Lawrence v. Metropoliatian Correctional Center-Chicago et al
MEMORANDUM OPINION and ORDER: Signed by the Honorable Jeffrey Cole on 2/16/21. Mailed notice (yt)
Case: 1:18-cv-01570 Document #: 90 Filed: 02/16/21 Page 1 of 8 PageID #:447
IN THE UNITED STATES DISTRICT COURT
FOR THE NORTHERN DISTRICT OF ILLINOIS
UNITED STATES OF AMERICA,
No. 18 C 1570
Magistrate Judge Jeffrey Cole
MEMORANDUM OPINION AND ORDER
The plaintiff has filed a Motion to Quash several eleventh-hour subpoenas the government
recently served. [Dkt. ## 79, 82]. The government was given until close of business on Friday,
February 12th to file a response, but did not meet that deadline, and offered no excuse for failing to
do so. [Dkt. #86]. Given that failure, and for the following reasons, the plaintiff’s motion [Dkt. #79,
82] is granted to the extent discussed in this opinion.1
In addition, the government filed another motion for another extension of discovery to take
depositions, serve even more subpoenas, and conduct quite a bit of additional discovery. Indeed,
the government’s motion lists about five pages of desires – [Dkt. #85, at 3-7] – at 7 p.m. on the last
business day before the close of discovery. [Dkt. #85]. From a practical perspective, judging by
what has gone on before, there is very little chance at all that the government will complete the
laundry list of tasks it has left until now in the additional 50 days it asks for. For the following
As for the witness, the government did not disclose until February 8th – a government employee the
government claims not to have known about until then – rather than bar the witness, and as the government
does not object, an extension of the discovery deadline will be allowed for the limited purpose of plaintiff
deposing the witness. But this should be done promptly, in the ordinary meaning of that word.
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reasons, that motion [Dkt. #85] is denied.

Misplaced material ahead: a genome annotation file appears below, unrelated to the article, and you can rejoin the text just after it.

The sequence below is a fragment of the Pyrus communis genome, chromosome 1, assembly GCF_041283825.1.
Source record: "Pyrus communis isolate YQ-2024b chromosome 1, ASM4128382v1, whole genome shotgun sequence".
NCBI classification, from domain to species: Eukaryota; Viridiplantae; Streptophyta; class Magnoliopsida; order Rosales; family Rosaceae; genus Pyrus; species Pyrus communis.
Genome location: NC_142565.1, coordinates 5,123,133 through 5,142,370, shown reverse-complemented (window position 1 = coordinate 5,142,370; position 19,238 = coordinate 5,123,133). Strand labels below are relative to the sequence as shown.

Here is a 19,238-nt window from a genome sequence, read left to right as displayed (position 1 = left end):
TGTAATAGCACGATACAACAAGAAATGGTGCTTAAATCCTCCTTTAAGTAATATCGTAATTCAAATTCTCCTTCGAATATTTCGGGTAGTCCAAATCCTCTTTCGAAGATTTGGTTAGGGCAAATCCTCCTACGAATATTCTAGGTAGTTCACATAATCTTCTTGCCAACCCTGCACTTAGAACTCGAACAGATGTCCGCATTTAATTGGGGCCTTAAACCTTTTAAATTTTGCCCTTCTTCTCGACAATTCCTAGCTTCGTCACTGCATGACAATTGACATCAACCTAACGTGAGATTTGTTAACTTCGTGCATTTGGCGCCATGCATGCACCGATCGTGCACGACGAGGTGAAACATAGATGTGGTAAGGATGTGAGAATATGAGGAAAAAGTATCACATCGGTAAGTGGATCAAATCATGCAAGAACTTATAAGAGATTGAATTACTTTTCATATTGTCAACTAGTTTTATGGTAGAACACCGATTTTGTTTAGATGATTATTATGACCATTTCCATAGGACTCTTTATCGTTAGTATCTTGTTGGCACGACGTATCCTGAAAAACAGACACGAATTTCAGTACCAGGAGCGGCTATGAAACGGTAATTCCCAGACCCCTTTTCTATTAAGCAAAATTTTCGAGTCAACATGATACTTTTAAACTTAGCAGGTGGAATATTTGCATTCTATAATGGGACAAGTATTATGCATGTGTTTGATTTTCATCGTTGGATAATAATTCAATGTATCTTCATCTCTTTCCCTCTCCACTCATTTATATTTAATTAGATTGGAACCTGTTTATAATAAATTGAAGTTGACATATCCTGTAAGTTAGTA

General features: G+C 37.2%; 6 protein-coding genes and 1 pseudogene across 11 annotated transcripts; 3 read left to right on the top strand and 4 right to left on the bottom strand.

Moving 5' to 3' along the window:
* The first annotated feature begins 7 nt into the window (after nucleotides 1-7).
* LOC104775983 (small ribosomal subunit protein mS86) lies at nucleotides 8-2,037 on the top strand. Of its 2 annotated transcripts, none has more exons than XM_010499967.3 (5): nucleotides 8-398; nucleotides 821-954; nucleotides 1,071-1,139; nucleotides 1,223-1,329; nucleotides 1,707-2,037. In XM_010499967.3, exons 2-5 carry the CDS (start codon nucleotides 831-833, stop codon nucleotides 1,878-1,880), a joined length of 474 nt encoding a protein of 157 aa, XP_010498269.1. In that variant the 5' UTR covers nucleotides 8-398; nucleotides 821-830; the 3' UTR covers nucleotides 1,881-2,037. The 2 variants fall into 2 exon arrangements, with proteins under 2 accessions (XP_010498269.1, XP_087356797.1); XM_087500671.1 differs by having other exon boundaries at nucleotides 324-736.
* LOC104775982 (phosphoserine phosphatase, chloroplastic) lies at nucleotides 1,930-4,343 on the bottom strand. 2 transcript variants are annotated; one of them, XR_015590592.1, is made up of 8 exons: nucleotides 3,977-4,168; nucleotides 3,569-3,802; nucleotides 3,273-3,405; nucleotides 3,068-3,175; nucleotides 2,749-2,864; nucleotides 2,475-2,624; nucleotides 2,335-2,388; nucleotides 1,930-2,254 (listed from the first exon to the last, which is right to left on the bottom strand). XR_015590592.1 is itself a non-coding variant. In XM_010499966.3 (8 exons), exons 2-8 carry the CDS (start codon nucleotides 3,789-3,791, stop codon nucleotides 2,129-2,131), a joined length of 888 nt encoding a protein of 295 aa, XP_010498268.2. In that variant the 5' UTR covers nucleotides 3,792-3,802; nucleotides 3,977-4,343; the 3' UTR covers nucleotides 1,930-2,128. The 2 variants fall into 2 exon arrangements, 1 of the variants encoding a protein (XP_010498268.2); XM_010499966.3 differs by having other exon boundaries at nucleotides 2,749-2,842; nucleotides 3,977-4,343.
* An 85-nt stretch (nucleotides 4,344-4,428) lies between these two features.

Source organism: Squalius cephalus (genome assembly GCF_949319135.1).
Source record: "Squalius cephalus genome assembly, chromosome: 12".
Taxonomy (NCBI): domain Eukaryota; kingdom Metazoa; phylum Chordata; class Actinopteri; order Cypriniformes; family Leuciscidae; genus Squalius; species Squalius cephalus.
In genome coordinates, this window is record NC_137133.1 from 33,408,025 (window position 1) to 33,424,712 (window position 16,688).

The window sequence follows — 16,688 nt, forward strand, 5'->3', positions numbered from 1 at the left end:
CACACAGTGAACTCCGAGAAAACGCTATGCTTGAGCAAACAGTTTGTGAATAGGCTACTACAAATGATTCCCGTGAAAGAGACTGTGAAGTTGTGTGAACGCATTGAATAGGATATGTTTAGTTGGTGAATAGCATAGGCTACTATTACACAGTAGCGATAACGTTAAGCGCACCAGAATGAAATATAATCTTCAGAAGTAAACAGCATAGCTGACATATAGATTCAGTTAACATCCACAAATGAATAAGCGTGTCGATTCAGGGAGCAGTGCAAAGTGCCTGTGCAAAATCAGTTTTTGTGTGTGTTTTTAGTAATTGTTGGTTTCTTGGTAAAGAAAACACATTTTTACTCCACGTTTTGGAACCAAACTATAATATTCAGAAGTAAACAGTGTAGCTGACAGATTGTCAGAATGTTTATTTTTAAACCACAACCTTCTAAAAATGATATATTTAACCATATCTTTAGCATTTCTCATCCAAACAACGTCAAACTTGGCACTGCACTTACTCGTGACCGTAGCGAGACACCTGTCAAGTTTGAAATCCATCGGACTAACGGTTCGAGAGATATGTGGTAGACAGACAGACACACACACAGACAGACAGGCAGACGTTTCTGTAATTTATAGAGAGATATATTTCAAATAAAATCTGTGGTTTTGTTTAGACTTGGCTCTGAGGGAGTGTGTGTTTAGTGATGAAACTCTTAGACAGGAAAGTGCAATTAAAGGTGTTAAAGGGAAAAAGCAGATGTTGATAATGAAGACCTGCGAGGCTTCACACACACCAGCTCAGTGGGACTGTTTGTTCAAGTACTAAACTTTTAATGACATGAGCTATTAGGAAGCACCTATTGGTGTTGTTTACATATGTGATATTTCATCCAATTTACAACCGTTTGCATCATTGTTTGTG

“When parties wait until the last minute to comply with a deadline, they are playing with
fire.” Spears v. City of Indianapolis, 74 F.3d 153, 157 (7th Cir. 1996); Royce v. Michael R. Needle
P.C., 950 F.3d 939, 947 (7th Cir. 2020)(decrying last-minute requests for extensions); DR
Distributors, LLC v.21 Century Smoking, Inc., 2015 WL8777633, at*2 (N.D.Ill.2015). Of course,
eleventh-hour requests for extensions often bear on the legitimacy of the request. See Connecticut
Gen. Life Ins. Co. v. Chicago Title & Trust Co., 690 F.2d 115 (7th Cir. 1982); Hare v. Comcast Cable
Commc'ns Mgmt., LLC, 564 Fed.Appx. 23, 24 (4th Cir. 2014); Franklin v. Howard Brown Health
Ctr., 2018 WL 4590010, at*1 (N. D. Ill. 2018); G&G Closed Circuit Events, LLC v. Castillo, 2016
WL3551634, at *7 (N. D. Ill. 2016). “Leaving everything to the last minute while knowing about
a deadline for . . . months can and should have serious consequences.” Sapia v. Bd. of Educ. of City
of Chicago, 2019 WL 661468, at *1 (N.D. Ill. Feb. 19, 2019).
The eleventh-hours tactics the
government has employed presuppose that a Judge will simply do whatever it wishes, G & G
Closed Circuit Events, LLC v. Castillo, 2016 WL 3551634, at *4 (N.D. Ill. June 30, 2016). At the
very least, one expects some explanation from a party for filing a motion for an extension of time
the night before the deadline expires. The government offers none and, indeed, indicates it knew
it would move for an extension about three weeks ago, “at the end of January.” [Dkt. #85, at 7].
This type of motion is extremely frustrating for a court. The eleventh-hour filer, offering no excuse
for its delay, gives the distinct impression that he or she is in charge of the court’s docket and
scheduling. That is simply not the case. See BankDirect Capital Fin., LLC v. Capital Premium Fin.,
Inc., 326 F.R.D. 171, 174 (N.D. Ill. 2018)(“The parties do not “own” the discovery schedule, and
cannot suspend or extend discovery in accordance with their own desires.”); Jones v. UPR Prod.,
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Inc., 2016 WL 6518652, at *1 (N.D. Ill. 2016)(“Lawyers and parties do not own the discovery
schedule. There is an overriding public interest in the prompt resolution of legal disputes. That
interest transcends the immediate interest of the parties ....”). Given all this, the motion for an
additional 50-day extension for unlimited purposes [Dkt. #85] is denied.
That brings us to the subpoenas. While the event at issue here occurred in a prison, it
amounts to a slip-and-fall case. The plaintiff, an amputee with one leg, fell while attempting to
negotiate a “curb” on the entry to a shower stall. [Dkt. #50, Pars. 8, 13]. Yet, the case is moving into
its fourth year. Discovery began back at the end of 2019 [Dkt. #51, at 2].